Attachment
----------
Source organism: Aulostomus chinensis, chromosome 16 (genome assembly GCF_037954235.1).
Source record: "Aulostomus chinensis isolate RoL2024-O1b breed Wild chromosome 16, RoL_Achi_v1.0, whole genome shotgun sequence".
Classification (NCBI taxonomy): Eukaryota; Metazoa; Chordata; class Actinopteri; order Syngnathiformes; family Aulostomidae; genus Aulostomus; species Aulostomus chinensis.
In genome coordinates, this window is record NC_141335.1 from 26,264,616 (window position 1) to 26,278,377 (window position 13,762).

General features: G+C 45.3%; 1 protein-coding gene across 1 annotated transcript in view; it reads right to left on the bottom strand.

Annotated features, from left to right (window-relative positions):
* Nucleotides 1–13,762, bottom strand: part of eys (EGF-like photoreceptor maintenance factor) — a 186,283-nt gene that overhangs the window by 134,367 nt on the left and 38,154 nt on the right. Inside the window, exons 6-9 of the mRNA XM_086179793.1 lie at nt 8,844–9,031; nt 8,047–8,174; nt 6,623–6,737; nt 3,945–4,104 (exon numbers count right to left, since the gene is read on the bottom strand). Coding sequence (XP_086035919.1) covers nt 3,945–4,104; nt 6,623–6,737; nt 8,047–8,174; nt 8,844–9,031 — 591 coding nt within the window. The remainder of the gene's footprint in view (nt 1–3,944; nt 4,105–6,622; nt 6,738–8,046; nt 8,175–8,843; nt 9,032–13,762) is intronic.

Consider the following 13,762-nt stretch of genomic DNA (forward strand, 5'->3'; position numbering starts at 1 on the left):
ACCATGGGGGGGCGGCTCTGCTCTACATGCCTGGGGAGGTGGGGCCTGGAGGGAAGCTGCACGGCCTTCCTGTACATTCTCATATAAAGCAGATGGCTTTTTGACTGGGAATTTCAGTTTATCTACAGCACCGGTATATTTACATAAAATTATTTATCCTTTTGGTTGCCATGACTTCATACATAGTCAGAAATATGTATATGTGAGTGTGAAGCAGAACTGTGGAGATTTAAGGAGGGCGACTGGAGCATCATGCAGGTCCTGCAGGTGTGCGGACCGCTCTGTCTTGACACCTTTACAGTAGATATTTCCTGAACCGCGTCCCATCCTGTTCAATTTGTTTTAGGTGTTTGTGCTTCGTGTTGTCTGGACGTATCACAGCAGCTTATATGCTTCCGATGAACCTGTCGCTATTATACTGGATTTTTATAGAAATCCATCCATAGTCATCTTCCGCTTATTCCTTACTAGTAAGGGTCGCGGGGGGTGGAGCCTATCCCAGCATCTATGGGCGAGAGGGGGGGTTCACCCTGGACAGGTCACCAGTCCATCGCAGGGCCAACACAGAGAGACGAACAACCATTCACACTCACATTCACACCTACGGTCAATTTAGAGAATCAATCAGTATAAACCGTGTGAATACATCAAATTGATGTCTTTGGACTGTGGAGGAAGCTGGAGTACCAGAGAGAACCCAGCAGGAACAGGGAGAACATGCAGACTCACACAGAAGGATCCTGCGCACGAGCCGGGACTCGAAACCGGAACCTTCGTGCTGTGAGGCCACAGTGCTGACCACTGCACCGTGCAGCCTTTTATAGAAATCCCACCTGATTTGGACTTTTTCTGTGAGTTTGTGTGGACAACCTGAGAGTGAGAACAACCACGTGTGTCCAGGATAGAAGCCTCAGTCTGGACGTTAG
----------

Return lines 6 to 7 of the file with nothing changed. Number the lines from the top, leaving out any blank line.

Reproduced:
Annotated features, from left to right (window-relative positions):
* Nucleotides 1–13,762, bottom strand: part of eys (EGF-like photoreceptor maintenance factor) — a 186,283-nt gene that overhangs the window by 134,367 nt on the left and 38,154 nt on the right. Inside the window, exons 6-9 of the mRNA XM_086179793.1 lie at nt 8,844–9,031; nt 8,047–8,174; nt 6,623–6,737; nt 3,945–4,104 (exon numbers count right to left, since the gene is read on the bottom strand). Coding sequence (XP_086035919.1) covers nt 3,945–4,104; nt 6,623–6,737; nt 8,047–8,174; nt 8,844–9,031 — 591 coding nt within the window. The remainder of the gene's footprint in view (nt 1–3,944; nt 4,105–6,622; nt 6,738–8,046; nt 8,175–8,843; nt 9,032–13,762) is intronic.